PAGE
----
What makes a street great?

NACTO, which stands for the National Association of City Transportation Officials, recently held their 5th annual conference in Seattle. We were able to attend and learn about the latest advancements in building sustainable transit, cycling, and pedestrian infrastructure thanks to a generous grant from our friends at TransitCenter.

Charlotte is a member city of NACTO, with our Department of Transportation Director, Danny Pleasant, serving as treasurer.

As we work to design Charlotte for the projected population boom predicted to take place over the next 25 years, it’s encouraging to keep in mind that NACTO exists to promote safe, energy efficient, and environmentally sustainable transportation projects and systems.

The reason this matters to you, the average person just trying to efficiently move throughout our city, is that NACTO has created some very important design standards in the Urban Street Design Guide and the Urban Bikeway Design Guide.  These two documents are crucial for any city that wants to aggressively pursue smarter street design.  We’re all painfully aware of how our cities have been designed and built in past decadees to accommodate the personal automobile (if you’re not, just try riding a bicycle into or out of Uptown during your average rush hour and try to ignore the lack of space you have).

All cities in America are facing the same challenge: Engineer Fear.

The people who make the last call as to whether or not a protected bike lane or a pedestrian island or any other street calming, public-life producing design will make it into our streetscape are our cities’ engineers.  And they all operate on a singular philosophy: “It’s your license, it’s your liability.”

We can pretend that our barriers are institutional, financial or political ( factors which do play their respective roles). However, at the end of the day, if our engineers don’t have guidelines that are boiled down to hard, structural language (technical language with specific detail), then we will not see any improvement in our largest shared public investment – our transportation system.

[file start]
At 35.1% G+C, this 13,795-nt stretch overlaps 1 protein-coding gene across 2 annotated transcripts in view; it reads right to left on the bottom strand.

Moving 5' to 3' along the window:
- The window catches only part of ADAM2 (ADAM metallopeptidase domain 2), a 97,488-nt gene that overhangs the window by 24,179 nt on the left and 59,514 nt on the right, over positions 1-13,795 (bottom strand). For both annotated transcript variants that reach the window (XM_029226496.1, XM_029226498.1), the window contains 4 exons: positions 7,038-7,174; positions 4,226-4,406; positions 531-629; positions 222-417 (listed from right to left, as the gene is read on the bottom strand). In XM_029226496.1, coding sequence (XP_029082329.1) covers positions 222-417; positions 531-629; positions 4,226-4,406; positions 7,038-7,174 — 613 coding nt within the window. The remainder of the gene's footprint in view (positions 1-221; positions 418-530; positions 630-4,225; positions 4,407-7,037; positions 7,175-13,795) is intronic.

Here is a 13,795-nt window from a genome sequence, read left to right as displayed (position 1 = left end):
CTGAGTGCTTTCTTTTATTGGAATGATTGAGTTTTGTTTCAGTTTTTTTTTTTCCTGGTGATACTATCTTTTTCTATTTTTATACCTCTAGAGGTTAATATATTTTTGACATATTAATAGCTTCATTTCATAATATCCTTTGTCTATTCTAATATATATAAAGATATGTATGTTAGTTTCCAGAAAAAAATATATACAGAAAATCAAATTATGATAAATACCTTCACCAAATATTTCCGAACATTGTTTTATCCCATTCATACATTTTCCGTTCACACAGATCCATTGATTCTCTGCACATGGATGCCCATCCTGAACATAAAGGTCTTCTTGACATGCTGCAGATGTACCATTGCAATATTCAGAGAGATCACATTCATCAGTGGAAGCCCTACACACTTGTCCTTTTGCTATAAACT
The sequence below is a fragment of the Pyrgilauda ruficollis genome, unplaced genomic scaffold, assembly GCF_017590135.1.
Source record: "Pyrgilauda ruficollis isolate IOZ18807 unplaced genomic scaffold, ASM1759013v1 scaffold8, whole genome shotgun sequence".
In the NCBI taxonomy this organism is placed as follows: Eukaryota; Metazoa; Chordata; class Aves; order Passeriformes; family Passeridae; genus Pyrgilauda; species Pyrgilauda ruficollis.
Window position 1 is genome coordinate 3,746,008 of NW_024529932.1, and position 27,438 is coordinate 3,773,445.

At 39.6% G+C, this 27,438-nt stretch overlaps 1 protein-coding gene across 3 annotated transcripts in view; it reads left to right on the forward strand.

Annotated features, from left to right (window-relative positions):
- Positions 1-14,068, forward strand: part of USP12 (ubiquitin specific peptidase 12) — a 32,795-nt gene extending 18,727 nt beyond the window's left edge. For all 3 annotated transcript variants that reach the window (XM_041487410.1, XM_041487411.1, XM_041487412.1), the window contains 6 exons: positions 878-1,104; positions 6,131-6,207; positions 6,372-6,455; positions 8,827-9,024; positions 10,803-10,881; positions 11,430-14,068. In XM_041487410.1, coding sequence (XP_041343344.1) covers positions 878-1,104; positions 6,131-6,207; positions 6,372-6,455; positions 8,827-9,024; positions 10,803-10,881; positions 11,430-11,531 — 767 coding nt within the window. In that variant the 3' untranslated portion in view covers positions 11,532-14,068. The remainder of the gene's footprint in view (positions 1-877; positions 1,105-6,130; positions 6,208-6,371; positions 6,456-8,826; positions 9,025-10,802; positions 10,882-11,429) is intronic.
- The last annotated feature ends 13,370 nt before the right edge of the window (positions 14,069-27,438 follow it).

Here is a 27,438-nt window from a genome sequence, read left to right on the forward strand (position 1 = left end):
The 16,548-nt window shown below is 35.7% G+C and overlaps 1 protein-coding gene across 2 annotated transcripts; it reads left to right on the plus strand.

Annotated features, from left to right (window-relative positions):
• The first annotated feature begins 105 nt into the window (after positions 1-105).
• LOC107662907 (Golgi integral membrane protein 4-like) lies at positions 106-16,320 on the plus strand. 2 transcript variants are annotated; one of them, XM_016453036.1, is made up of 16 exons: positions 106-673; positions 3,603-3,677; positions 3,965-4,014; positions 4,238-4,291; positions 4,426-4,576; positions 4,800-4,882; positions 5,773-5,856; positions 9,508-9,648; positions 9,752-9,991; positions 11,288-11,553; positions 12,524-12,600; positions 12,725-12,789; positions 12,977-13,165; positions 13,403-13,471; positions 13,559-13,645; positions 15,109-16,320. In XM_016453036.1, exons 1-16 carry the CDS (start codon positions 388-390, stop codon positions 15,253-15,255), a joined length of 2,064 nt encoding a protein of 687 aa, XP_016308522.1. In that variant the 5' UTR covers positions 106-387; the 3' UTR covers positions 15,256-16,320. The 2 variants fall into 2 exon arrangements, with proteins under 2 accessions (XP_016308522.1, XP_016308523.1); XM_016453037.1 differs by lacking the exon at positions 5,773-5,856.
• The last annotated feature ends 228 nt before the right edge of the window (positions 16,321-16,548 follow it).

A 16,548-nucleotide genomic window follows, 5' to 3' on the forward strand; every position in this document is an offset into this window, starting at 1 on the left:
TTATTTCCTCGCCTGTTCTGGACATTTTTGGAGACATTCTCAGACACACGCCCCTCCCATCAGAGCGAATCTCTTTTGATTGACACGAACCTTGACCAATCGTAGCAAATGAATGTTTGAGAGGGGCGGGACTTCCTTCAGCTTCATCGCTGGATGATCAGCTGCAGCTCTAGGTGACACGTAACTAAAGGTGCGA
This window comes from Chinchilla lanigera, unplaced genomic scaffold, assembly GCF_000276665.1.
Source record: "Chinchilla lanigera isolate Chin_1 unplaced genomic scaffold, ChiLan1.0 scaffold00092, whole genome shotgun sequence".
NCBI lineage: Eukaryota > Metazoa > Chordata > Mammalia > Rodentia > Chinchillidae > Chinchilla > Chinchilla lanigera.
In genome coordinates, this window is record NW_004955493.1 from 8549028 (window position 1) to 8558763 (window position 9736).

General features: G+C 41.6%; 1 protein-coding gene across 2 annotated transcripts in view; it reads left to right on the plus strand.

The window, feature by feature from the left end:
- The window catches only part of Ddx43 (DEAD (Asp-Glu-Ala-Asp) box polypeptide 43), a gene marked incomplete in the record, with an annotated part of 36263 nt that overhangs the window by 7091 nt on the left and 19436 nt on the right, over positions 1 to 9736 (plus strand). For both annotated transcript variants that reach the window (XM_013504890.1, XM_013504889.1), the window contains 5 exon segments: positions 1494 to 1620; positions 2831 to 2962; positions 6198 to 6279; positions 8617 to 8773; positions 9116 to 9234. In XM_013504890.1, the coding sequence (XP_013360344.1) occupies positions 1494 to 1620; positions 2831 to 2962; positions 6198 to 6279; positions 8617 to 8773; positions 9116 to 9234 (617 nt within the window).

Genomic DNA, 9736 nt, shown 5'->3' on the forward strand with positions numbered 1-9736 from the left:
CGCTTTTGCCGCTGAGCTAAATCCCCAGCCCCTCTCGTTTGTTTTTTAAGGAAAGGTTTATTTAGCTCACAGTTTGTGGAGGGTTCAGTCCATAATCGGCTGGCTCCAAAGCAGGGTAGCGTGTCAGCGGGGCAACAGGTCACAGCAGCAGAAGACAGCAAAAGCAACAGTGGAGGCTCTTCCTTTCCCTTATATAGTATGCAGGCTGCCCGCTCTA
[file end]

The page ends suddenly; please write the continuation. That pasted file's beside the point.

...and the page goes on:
We have to equip our city’s engineers with this knowledge, as well as experiential knowledge of how these types of facilities work on a mass scale.

Building great streets for transit

When streets are designed to accommodate the needs of transit riders, everyone who uses those streets benefits. But why do some cities enjoy high rates of transit ridership while others struggle with stagnant or declining ridership? The key lies in the quality of the experience for riders.

Public transportation that is frequent, reliable, and easy to walk to attracts new ridership. Research by TransitCenter indicates that the mode of transit, whether bus or rail, matters far less than these factors. That’s good news here in Charlotte because even though we’re building more rail projects, about 75% of daily CATS trip are taken by bus.

A great street for transit prioritizes the efficiency of transit vehicles, including such features as dedicated bus lanes and prioritized left turn signals for buses. 80% of transit riders walk to and from their stop/station. Transit-friendly streets meet the safety and accessibility needs of riders by providing quality sidewalks, crosswalks and signals, shelters, and benches.

We must learn from others.

A thirteen block stretch of this main downtown street in Seattle (photo below) was turned into a two-way protected cycle track. Bicycle ridership along the route then increased by over 800%!  It started off as a demonstration project.  People on bicycles chose this route over most other ways to cross the city.  Now a 5 million dollar renovation project is underway to make the thoroughfare even better for bikes.  “Pork chop” parking delineators will be removed to allow room for additional 2-way lanes (and yes, the parking is going away).  The barriers used to separate the bikes from cars will be changed from white painted lines, and tuff posts will be turned into raised curbs and planters.  Additionally, left-turn protected signals will allow bikes and cars to each safely maneuver through intersections without fear of collision.


“Pork chops” like this unnecessary section of planted space could be removed to provide space for people.


Planters are a low cost and attractive way to separate cyclists and automobiles.